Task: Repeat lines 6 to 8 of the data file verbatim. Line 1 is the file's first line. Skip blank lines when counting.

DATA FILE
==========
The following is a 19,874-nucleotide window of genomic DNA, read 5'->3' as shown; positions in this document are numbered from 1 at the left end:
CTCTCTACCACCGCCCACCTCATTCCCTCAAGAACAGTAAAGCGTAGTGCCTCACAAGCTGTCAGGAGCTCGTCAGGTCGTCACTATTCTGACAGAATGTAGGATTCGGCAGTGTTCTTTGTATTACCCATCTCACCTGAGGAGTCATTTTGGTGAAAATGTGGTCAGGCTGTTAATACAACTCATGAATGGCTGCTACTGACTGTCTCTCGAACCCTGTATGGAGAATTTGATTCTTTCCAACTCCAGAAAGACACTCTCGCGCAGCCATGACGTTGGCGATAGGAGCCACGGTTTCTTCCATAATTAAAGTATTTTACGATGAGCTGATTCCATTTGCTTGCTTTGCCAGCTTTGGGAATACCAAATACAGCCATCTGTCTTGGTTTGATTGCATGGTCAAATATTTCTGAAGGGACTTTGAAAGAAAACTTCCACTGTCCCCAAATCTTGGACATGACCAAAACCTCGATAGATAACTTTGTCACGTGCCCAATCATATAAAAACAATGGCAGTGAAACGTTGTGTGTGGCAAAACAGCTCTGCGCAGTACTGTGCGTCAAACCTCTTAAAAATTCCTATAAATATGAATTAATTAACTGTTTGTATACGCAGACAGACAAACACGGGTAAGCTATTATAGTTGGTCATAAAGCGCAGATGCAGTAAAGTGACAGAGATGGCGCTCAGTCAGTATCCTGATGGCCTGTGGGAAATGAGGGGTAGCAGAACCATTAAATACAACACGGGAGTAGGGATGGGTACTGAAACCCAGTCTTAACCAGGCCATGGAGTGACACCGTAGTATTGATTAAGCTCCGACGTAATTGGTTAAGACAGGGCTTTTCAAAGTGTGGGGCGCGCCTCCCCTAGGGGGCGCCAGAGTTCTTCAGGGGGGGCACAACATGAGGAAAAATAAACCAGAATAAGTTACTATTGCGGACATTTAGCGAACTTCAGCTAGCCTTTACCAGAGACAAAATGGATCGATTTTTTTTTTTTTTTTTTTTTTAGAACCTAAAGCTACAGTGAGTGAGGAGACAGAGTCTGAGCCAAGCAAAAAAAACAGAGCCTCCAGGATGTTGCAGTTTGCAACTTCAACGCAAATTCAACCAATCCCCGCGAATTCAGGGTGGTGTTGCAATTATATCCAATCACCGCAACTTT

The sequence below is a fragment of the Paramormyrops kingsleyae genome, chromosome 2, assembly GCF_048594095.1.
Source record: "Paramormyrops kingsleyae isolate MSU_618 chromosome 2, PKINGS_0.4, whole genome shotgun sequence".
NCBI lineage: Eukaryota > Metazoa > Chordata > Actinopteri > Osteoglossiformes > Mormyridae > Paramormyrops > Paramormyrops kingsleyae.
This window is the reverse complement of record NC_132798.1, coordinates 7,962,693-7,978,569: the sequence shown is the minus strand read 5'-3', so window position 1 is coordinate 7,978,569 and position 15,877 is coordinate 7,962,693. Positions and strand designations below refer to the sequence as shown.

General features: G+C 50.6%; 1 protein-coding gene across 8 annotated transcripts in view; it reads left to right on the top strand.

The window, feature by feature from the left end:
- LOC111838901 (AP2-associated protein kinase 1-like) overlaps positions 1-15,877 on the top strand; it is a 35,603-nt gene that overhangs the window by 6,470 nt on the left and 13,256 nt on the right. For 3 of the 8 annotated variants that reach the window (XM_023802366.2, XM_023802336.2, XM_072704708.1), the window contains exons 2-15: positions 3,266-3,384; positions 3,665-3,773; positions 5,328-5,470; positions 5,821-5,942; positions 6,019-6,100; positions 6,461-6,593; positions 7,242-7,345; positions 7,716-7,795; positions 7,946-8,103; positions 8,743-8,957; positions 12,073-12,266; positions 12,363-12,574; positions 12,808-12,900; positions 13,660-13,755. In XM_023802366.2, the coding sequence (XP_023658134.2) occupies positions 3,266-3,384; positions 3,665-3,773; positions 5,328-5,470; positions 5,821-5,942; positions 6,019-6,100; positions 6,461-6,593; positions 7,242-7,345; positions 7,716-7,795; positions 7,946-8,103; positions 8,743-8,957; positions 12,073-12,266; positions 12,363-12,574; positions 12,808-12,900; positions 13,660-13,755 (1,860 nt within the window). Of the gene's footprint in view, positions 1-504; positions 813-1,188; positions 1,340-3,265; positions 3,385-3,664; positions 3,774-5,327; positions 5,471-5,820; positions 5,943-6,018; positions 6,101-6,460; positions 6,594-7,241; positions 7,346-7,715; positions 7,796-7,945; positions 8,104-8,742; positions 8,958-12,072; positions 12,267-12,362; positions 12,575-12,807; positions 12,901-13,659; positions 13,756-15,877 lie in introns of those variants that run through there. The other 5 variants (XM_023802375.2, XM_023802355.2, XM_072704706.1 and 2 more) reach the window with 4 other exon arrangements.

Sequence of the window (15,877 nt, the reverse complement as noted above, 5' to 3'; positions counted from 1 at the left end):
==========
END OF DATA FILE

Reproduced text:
This window is the reverse complement of record NC_132798.1, coordinates 7,962,693-7,978,569: the sequence shown is the minus strand read 5'-3', so window position 1 is coordinate 7,978,569 and position 15,877 is coordinate 7,962,693. Positions and strand designations below refer to the sequence as shown.

General features: G+C 50.6%; 1 protein-coding gene across 8 annotated transcripts in view; it reads left to right on the top strand.

The window, feature by feature from the left end: